The Temple of Hathor at Dendera

Megalithic Temple of Hathor at Dendera

The Mysteries of Dendera: Exploring the Megalithic Calendar and the Dendera Light Bulb

Dendera, known as “the city of the goddess,” is situated on the west bank of the Nile, approximately 4 km north of Qena and 615 km from Cairo. It is best known for the famous temple dedicated to the goddess Hathor. The Dendera temple complex, with Hathor’s temple as one of the best-preserved structures in Egypt, spans approximately 40,000 square meters and is entirely enclosed by a brick wall.

The visible structures date back to the Ptolemaic period, with extensions from the Roman era (specifically during Emperor Tiberius’s reign). However, foundations of older buildings dating back to the reign of Cheops (4th Dynasty) have also been discovered. The entire temple is a marvel to explore, with each room intricately decorated. The front room at the main entrance is flanked by 24 columns, while the ceiling in the Great Vestibule honors Nut, the Egyptian Goddess of the Sky. This temple gained fame due to the enigmatic depictions found within its rooms: the Dendera light bulb and the zodiac.

Megalithic columns at Dendera temple

Egyptian goddess Nut, Dendera Hathor Temple ceiling



The Dendera Light Bulb

Dendera light bulbs Egypt

The so-called Dendera light bulbs are bas-reliefs with hieroglyphics discovered by French archaeologist Auguste Mariette in 1857. After clearing the sand, the large crypts beneath the temple revealed rooms with walls covered in carved stone slabs. These rooms, likely part of the temple’s earliest phase dating back to the 15th century BCE, support the current Ptolemaic and Roman-period structures. The carvings, from the Ptolemaic phase, have been interpreted by some scholars as representations of ancient incandescent lamps.

Among the bas-reliefs, there is also a depiction resembling the modern electrolysis process. Egyptologists interpret these bas-reliefs as symbolic elements within Egyptian mythology: the primordial snake emerging from a lotus flower is a well-known myth, and the support is a recurring symbol in Egyptian art, linked to Osiris and representing his spine.

Joseph Norman Lockyer suggested that these representations could be ancient Crookes tubes, devices capable of emitting radiation—an invention dating to about ten years after Mariette’s discovery. The stem of the lotus flower has been interpreted as an electric power cable; the support, representing Osiris’s spine, as an electric winding; and the snakes, as filaments within the Crookes tubes. A god holding two daggers, interpreted as a danger signal, aligns with the point where X-rays would emanate from the Crookes tube.

Additionally, the two Djeds, ritual objects frequently depicted in Egyptian art but whose function remains debated, are proposed to serve as ancient electrical insulators.

The Zodiac

Original Dendera Zodiac at Louvre, France
Original Dendera Zodiac. today on display at Louvre, France
Colored reconstruction of the Zodiac

At the top of the structure, a small temple was used for rituals greeting the rising sun, along with the Chapel of Osiris.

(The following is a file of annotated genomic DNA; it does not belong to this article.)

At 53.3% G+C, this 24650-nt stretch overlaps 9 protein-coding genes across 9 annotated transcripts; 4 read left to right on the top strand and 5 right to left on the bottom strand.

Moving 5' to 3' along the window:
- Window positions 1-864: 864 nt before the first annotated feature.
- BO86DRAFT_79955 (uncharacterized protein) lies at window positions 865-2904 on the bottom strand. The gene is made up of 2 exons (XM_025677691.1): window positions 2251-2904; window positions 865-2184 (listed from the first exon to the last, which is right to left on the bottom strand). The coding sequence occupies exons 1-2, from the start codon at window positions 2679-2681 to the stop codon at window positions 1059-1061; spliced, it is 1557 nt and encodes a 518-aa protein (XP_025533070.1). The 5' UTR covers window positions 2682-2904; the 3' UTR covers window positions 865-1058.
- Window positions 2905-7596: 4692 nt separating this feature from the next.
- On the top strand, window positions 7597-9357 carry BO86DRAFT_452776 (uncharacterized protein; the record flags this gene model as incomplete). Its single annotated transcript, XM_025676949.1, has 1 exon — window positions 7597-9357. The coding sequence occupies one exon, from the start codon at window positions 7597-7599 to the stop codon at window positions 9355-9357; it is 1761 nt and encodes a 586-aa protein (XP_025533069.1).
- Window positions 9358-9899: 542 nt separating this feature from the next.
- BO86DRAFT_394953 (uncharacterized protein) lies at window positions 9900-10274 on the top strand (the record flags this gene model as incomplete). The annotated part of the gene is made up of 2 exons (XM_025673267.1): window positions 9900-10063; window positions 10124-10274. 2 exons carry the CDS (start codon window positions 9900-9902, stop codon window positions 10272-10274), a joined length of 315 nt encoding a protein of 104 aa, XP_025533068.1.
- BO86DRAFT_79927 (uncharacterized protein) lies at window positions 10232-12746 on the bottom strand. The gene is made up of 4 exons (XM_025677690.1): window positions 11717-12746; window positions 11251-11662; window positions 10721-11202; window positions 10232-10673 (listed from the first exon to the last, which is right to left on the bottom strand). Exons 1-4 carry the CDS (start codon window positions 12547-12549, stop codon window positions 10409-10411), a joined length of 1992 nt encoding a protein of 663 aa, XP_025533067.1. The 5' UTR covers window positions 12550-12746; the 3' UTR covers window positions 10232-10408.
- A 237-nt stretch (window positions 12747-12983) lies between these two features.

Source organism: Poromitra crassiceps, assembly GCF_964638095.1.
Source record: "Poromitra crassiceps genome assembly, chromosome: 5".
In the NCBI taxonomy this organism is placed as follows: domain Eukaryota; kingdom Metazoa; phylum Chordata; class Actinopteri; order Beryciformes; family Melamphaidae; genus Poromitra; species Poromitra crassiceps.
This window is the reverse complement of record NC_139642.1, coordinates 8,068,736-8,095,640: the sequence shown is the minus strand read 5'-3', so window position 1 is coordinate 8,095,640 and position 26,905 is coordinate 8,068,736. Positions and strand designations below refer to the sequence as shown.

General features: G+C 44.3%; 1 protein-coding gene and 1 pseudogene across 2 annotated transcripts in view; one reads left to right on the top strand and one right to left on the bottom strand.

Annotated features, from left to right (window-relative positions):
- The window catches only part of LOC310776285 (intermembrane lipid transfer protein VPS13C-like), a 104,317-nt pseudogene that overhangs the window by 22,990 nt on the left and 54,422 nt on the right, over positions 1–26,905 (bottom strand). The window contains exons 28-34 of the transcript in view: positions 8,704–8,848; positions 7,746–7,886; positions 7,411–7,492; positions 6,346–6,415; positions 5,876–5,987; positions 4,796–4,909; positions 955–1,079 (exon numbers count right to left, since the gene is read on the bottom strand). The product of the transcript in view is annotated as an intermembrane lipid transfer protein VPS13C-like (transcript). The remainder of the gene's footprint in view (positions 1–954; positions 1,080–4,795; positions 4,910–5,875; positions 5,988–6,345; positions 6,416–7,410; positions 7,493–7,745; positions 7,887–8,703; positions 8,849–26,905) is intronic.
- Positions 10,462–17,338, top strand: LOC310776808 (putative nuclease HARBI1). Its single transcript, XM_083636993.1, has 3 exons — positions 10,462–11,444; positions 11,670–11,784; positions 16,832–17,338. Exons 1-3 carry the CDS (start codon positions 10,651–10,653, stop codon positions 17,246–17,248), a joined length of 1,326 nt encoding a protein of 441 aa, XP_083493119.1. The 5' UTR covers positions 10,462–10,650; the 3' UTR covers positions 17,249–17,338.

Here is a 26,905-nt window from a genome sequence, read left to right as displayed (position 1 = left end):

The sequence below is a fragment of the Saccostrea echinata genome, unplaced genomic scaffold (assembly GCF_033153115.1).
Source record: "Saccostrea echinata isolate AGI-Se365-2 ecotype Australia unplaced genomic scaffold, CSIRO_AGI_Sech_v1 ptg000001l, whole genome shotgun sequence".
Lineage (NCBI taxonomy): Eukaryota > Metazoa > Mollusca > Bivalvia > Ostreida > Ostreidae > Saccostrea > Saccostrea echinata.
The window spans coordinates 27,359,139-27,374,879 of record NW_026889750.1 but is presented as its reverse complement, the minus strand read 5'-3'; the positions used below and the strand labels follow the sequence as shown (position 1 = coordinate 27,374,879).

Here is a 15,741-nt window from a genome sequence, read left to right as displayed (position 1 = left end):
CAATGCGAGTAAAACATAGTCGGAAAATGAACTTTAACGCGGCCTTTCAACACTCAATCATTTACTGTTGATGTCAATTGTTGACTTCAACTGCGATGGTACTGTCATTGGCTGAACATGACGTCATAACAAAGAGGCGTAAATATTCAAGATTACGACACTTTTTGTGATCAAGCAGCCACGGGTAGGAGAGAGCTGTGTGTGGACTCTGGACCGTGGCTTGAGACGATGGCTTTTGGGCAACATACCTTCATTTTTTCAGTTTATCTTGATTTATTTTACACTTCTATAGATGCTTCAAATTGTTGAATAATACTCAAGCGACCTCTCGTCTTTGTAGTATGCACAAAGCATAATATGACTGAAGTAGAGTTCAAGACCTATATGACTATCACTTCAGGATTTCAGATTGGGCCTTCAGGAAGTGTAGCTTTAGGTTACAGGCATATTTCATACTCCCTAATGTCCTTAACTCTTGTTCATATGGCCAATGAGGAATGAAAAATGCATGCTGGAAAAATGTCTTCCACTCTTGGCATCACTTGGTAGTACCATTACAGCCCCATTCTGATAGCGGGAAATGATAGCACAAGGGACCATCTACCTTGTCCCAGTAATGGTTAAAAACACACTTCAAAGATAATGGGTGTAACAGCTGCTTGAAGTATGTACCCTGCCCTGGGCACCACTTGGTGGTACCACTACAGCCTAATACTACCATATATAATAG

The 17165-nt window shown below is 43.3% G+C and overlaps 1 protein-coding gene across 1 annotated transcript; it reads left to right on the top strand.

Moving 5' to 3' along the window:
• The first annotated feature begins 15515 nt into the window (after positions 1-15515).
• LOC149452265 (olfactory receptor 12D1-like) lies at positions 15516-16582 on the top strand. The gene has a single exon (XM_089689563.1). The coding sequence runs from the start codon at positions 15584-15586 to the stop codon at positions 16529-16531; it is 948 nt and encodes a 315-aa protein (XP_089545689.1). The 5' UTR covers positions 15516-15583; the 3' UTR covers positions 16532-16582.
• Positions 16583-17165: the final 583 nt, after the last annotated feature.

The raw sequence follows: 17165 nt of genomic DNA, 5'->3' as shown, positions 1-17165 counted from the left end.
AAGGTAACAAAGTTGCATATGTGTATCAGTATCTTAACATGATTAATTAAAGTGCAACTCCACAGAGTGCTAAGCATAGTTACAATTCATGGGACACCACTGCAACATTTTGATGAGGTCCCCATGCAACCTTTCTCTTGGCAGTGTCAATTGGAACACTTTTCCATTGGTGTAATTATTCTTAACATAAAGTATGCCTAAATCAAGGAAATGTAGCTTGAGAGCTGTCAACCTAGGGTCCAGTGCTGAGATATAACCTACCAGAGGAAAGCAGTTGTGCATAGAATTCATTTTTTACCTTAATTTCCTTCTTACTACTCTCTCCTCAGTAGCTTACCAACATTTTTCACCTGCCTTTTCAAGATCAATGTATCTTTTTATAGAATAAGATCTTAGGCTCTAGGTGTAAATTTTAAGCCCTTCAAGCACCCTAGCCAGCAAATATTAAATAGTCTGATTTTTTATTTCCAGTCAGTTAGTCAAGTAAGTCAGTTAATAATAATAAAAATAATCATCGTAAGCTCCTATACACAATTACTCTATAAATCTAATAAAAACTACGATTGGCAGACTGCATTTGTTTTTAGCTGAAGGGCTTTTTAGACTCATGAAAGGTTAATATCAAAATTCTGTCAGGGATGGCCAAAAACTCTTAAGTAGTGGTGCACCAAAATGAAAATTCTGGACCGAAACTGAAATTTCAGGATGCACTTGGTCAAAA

Within this chapel lies a unique ceiling relief known as the Dendera Zodiac. This relief is considered the only complete “map” of the ancient Egyptian sky. The Dendera Zodiac is a planisphere—a star map featuring the 12 constellations of the zodiac, forming 36 decans of ten days each, and the planets. The decans, groups of first-magnitude stars, were integral to the ancient Egyptian calendar, which was based on lunar cycles and the heliacal rising of Sirius (Sothis).

The sky is depicted as a large disk supported by four celestial pillars in the form of women, interspersed with hawk-headed spirits. The first circle represents 36 spirits symbolizing the 360 days of the Egyptian year. The innermost section displays constellations and zodiac signs, some recognizable in their immediate iconographic forms (e.g., Aries, Taurus, Scorpio, Capricorn), though positioned differently from Greek and Western-Arab conventions. Others have distinctly Egyptian representations, such as Aquarius depicted as Hapy, the god of the Nile, bearing two vessels from which water flows.

Rogers noted similarities between the Dendera Zodiac and three surviving Seleucid zodiac tablets, both traceable to Mesopotamian kudurru representations. He concluded that the Dendera Zodiac is likely a complete copy of the Mesopotamian zodiac.

The Megalithic Structures Outside The Temple Of Hathor

The temple also features a megalithic flooring of massive blocks held together by metal clamps, similar to other megalithic structures worldwide, including megalithic stone wheels.

This flooring, resembling the pavement outside the pyramids on the Giza Plateau and the temples at Puma Punku, Bolivia, adds to the enigma. The “softened” appearance of the megalithic blocks further puzzles researchers.

The mysteries of Dendera, from the Dendera light bulb to the megalithic structures, continue to intrigue scholars and enthusiasts alike, offering a fascinating glimpse into an ancient civilization’s advanced knowledge and enigmatic practices.

Megalithic flooring
Megalithic Rose Granite Wheel
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